Mr Briggs’ Hat

I’ve just finished reading an absolutely excellent book – Mr Briggs’ Hat (by Kate Colquhoun) and would heartily recommend it to everyone. It’s a sort of historical detective novel, narrating the true account of a Victorian ‘locked room’ style murder, its investigation and trial. It’s as readable as any novel and all the better for the fact that it relates to a case that was infamous at the time, but that I certainly hadn’t heard of before.

An overview – Thomas Briggs was the chief clerk at a bank. On 9th July 1864 he went to work (it was a Saturday, which was then a working half day). When he finished in the afternoon, he visited his niece before going toFenchurch Street to catch the train home (to Clapton – then a desirable village out ofLondon – how things change). He caught the 9.45pm train (that was running late – some things remain constant) and got in the first class carriage.

A short while later Briggs was dead, seemingly the victim of a robbery. The trail lead, eventually, to a German, Franz Muller, who had recently left the country to New York. We follow the police over the Atlantic, through the extradition procedures and then back to Londonfor an Old Bailey trial (spoiler alert – that website gives away the verdict).

It’s brilliantly written and thoroughly captivating, I devoured it in two sittings. Not only is it a fascinating insight into life at the time, but from a legal point of view, it was really interesting to see the similarities and differences in police procedure and court proceedings.

As it was a capital case, there were two judges on the bench (a precaution that was being phased out). The trial Judge that did the summing up (Baron Pollock) was criticised for diluting the standard of proof (they need “not be as certain as if they had seen events with their own eyes. They must simply exercise as much caution as they would in their ordinary, every day business dealings” – sound familiar?). The Judge had also clearly read about ‘Stop Delaying Justice’ and was keen on controlling the lawyers to make sure that there were no unnecessary delays or inconveniences to witnesses.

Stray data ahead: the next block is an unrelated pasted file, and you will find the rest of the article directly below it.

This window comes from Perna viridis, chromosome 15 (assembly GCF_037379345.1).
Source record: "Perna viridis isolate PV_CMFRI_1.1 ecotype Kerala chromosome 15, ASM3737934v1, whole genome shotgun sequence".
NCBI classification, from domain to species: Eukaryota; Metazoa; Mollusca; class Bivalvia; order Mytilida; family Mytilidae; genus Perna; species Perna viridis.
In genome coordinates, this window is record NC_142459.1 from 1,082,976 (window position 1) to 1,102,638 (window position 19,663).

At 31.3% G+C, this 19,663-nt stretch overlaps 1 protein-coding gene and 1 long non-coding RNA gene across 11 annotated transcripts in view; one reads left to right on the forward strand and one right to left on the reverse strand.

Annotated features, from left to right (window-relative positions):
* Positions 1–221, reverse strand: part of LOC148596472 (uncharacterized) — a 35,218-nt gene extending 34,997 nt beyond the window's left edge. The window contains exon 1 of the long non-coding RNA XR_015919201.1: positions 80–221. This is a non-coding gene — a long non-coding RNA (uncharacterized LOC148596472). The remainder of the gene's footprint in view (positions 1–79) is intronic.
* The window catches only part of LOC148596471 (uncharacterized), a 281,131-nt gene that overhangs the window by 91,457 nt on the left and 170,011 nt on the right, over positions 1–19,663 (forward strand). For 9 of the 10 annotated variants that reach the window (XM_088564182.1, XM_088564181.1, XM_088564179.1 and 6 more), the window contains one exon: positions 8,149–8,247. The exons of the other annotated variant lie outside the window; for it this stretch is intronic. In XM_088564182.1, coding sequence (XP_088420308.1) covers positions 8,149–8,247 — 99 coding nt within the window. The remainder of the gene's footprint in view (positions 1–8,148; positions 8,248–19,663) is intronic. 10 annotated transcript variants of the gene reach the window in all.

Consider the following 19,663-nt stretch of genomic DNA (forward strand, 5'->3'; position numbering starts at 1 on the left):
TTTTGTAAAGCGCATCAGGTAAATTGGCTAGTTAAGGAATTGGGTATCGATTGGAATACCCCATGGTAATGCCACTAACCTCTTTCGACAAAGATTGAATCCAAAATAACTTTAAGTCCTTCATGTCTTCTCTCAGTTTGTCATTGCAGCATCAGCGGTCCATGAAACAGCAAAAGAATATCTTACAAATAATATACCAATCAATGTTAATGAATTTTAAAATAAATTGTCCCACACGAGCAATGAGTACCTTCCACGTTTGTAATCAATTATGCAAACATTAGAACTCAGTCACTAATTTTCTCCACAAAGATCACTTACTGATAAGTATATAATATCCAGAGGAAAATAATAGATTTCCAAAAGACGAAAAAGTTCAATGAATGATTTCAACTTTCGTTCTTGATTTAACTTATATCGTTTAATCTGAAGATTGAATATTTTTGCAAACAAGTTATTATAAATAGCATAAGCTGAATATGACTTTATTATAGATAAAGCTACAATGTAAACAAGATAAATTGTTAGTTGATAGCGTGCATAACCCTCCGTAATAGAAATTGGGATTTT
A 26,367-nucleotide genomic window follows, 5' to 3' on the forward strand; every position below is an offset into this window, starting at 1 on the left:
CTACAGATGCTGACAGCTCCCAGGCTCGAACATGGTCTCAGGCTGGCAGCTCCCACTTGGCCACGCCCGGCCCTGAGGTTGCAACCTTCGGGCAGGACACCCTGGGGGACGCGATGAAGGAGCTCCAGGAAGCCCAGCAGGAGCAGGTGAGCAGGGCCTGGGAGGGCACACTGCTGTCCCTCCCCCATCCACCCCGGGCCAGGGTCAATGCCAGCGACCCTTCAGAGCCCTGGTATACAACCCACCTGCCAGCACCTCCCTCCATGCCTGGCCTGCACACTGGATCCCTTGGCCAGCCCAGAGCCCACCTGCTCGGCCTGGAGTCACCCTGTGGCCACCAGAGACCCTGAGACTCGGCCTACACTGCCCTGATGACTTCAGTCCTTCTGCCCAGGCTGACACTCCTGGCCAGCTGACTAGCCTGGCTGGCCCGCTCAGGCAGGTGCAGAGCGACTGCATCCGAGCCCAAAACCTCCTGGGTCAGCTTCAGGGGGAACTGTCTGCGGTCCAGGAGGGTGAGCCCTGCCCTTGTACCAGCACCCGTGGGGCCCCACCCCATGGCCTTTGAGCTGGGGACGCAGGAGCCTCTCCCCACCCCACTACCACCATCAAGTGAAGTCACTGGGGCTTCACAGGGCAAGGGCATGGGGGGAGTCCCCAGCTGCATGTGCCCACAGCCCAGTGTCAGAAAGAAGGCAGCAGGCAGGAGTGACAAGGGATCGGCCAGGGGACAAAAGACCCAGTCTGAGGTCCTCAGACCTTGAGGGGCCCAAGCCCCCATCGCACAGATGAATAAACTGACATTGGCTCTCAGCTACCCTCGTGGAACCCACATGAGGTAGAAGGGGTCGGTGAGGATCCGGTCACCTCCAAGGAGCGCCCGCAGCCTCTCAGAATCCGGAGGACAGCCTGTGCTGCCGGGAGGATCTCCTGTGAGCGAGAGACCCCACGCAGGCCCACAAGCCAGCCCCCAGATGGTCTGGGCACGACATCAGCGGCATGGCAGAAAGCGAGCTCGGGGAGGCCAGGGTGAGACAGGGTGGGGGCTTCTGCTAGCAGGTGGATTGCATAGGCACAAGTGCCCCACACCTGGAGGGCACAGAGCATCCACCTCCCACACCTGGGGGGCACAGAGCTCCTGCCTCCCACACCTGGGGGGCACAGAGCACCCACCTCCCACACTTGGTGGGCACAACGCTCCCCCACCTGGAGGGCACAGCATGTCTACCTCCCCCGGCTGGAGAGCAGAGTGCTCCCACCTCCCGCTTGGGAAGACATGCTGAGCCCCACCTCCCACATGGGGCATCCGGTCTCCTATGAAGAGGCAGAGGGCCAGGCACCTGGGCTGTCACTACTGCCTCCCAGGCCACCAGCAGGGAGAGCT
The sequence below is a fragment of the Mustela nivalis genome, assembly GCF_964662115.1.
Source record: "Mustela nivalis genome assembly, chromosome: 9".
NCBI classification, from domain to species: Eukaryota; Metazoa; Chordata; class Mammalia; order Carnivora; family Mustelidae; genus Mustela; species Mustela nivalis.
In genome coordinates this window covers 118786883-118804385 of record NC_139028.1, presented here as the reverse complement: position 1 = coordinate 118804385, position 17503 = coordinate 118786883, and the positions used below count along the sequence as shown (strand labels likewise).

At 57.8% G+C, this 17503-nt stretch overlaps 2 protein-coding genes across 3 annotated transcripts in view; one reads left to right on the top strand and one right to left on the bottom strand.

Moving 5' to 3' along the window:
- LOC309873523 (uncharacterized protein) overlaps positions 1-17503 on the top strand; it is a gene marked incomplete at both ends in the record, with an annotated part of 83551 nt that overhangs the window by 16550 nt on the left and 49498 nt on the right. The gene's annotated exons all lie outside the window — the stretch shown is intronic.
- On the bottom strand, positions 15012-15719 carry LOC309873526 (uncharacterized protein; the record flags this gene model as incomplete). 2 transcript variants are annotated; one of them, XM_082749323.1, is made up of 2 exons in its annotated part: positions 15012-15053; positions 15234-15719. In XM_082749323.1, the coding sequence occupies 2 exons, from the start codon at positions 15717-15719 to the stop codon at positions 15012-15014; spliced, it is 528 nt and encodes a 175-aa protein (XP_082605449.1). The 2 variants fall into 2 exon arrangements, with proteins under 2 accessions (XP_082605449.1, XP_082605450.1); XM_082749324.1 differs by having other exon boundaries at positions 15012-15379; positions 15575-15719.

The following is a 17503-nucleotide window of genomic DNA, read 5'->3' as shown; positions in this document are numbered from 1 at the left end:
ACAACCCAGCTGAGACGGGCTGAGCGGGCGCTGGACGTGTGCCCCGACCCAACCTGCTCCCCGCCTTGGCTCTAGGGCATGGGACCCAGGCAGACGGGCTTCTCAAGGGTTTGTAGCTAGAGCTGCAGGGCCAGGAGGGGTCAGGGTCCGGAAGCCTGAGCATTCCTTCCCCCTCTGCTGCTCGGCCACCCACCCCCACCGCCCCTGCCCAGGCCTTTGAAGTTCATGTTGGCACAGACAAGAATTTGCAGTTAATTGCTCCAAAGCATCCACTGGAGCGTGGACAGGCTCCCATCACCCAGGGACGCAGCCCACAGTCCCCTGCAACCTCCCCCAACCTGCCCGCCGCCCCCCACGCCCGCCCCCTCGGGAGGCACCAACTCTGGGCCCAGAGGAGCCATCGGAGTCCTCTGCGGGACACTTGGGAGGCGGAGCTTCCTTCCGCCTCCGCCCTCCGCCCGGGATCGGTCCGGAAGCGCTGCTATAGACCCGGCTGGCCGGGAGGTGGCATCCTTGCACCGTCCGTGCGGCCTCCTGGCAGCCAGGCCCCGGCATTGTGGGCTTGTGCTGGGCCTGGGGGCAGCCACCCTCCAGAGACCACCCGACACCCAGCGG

Another practice that no longer survives was that (in capital cases) the defence could make an opening speech but not a closing one. And the defendant was not permitted to be interviewed by the police, let alone give evidence.

The sheer speed of proceedings is incredible – the trial started on the 24th October that year, just over three months after the killing, and that’s with two of those being spent on the recovery of Mr Muller from New York. It was not even that there were fewer witnesses, they got through thirty in the trial that only lasted three days.

Dominic Grieve would have had a fit at the press coverage. There were no restrictions on what could or couldn’t be said and it was a massive free for all – not just full details of the investigation and court appearances, but speculation from all sides as to whether Mr Muller was guilty or not. A level of trial by press that, even on a murder charge, an English Judge would probably conclude a fair trial was no longer possible nowadays.

Some things were reassuringly familiar : for example, there were problems over disclosure and it transpired that the police had withheld statements from the defence. Also, there were several leads pointing away from the suspect that the police didn’t chase up. And whilst the summing up was a lot shorter than we would be used to, it leaned subtly, but strongly towards the prosecution.

It’s become fashionable in less intelligent circles to bemoan the fact that things have been weighted too far in the way of the defendants in recent years. They might be interested in the protections on offer then that are no longer…

Muller, being a foreigner, was entitled to a trial by a jury de medietate linghae – a Party Jury – one where half consisted of non British nationals. Can you imagine the reaction of the Daily Mail at that suggestion? He waived that right.

Even before that, there were proper committal proceedings in Bow Street Magistrates’ Court with the Prosecution witnesses giving evidence live and being cross-examined (I can think of several cases I’ve dealt with this year that went right up to the day of trial, with all the costs that that entails, that would not have got past that stage). Even then, there had to be a grand jury to prefer the indictment (although that appears to have been pretty much a formality).

Even after waiving the right to be tried half by foreigners, the defence still had peremptory challenges – Mr Muller could get rid of up to 20 of the jurors in waiting without giving reasons, just because he didn’t like the look of them. And at the end of the trial, the jury had to be unanimous. Hearsay of course was not available for use.  

Whilst the law is less brutal, and more thorough, nowadays (and I’m very relieved that we don’t have the death penalty), the book was a good reminder of some of the liberties and protections that we have allowed to slip through our hands. An excellent read on many levels.


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